Reassuringly, people spoke in support of plans to build a 75-bed psychiatric hospital at Smokey Point during a public hearing last week. Just as people spoke in support of two proposals for such facilities in 2012, neither of which, frustratingly, came to fruition. Let’s hope this one gets built. The need is great.
Snohomish County has some of the worst access to in-patient psychiatric care in the state, about 7 beds per 100,000, while King County has about 23 psychiatric beds per 100,000 people. Currently, the county’s only inpatient psychiatric unit is at Swedish/Edmonds, a 23-bed facility that treats only adults.
In 2012, Fairfax Hospital, based in Kirkland, (which has 15 beds) had plans to open a 30-bed unit on the Pacific Campus of Providence Regional Medical Center Everett, but is now expanding its own facility by 68 beds. And New York-based Ascend Health Corp. had plans for a $24 million, 75-bed inpatient psychiatric hospital in Lynnwood. The project was put on hold, however, when Ascend Health was sold. That plan, however morphed into the new proposal by US HealthVest of Texas to open a $18.8 million, 75-bed, 60,000-square-foot facility on a 4-acre site in Smokey Point, which would employ about 200 people, The Herald’s Sharon Salyer reported. If the state Department of Health approves the project, it could open in late 2015 or early 2016.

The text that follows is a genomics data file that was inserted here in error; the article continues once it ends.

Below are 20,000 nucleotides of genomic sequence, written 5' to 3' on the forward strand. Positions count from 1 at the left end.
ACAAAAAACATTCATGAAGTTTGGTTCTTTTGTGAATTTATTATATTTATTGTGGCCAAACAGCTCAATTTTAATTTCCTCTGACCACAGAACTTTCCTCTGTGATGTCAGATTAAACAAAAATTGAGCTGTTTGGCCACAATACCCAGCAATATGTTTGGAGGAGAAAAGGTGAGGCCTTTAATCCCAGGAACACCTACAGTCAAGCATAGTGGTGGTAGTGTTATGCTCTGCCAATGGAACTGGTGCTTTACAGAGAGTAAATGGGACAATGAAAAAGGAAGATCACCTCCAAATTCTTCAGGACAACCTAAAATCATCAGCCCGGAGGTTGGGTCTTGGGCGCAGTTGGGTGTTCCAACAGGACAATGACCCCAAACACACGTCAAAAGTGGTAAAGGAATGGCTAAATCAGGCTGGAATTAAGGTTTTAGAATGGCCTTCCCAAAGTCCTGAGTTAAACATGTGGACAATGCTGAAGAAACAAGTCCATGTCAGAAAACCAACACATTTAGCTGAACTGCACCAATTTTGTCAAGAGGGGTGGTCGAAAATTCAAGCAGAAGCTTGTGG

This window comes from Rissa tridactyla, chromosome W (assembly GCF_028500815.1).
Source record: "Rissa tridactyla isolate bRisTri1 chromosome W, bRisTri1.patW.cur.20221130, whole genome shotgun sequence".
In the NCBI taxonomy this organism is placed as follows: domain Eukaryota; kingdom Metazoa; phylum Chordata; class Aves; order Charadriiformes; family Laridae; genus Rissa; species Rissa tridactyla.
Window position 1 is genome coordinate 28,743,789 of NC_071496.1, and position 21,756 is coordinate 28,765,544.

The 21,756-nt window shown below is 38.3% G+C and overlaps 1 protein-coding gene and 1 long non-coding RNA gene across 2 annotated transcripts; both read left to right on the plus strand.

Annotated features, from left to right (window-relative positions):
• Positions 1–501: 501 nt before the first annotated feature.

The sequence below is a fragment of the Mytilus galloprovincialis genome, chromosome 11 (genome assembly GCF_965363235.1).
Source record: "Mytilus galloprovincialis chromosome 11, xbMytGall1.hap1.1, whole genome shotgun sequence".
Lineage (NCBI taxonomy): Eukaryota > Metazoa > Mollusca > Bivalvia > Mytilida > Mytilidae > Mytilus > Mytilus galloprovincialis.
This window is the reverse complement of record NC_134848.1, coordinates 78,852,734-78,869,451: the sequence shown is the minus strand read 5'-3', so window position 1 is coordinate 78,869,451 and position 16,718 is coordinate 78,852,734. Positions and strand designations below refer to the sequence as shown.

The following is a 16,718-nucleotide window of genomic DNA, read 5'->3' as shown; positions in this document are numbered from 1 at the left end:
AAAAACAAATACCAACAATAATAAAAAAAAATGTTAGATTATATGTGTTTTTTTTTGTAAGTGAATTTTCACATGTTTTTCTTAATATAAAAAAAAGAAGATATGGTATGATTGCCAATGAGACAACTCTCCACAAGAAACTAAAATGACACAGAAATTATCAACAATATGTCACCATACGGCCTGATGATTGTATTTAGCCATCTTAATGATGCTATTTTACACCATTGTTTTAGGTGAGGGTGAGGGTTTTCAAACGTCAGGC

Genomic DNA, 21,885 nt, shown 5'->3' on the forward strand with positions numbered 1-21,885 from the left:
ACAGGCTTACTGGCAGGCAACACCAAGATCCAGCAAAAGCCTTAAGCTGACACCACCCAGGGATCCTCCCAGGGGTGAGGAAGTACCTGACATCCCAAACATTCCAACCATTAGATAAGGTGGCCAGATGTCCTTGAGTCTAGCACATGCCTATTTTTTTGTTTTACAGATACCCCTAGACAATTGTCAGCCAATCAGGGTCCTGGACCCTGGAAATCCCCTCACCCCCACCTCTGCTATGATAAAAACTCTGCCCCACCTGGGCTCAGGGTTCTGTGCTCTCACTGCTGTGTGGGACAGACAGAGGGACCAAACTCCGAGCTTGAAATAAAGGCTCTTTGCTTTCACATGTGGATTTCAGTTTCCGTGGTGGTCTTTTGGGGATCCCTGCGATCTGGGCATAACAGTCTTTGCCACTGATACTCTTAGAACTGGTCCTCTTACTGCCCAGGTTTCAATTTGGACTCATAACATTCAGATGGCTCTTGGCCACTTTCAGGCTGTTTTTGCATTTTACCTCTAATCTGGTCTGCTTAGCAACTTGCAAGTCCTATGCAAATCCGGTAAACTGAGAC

As Sultan Mayor Carolyn Eslick said, “We not only need 75 beds, we need 150 beds. This is a long overdue situation.”
In addition to the positive testimony at last week’s public hearing, letters of support for the facility have been written by individuals and organizations, including the Stillaguamish Tribe, the Snohomish County chapter of the National Alliance for the Mentally Ill, Senior Services of Snohomish County, the mayors of Marysville and Arlington, Snohomish County Council member John Koster and Everett Police Chief Kathy Atwood, Salyer reported.
Importantly, the facility would include Snohomish County’s first inpatient psychiatric unit for children and adolescents. Kichard Kresch, president and chief executive of US HealthVest, said although plans plans for the hospital are still being developed, approximately 20 percent of its 75 beds would be set aside for children and adolescents.
The hospital also plans to offer programs for people with drug and alcohol problems and assist active-duty military personnel with post-traumatic stress disorder. Other programs include help for those with postpartum depression and geriatric psychiatric care.
Snohomish County desperately needs an inpatient psychiatric hospital; one that serves teens is especially valuable. We hope this new proposal is on the fast-track, and will come to much-needed fruition.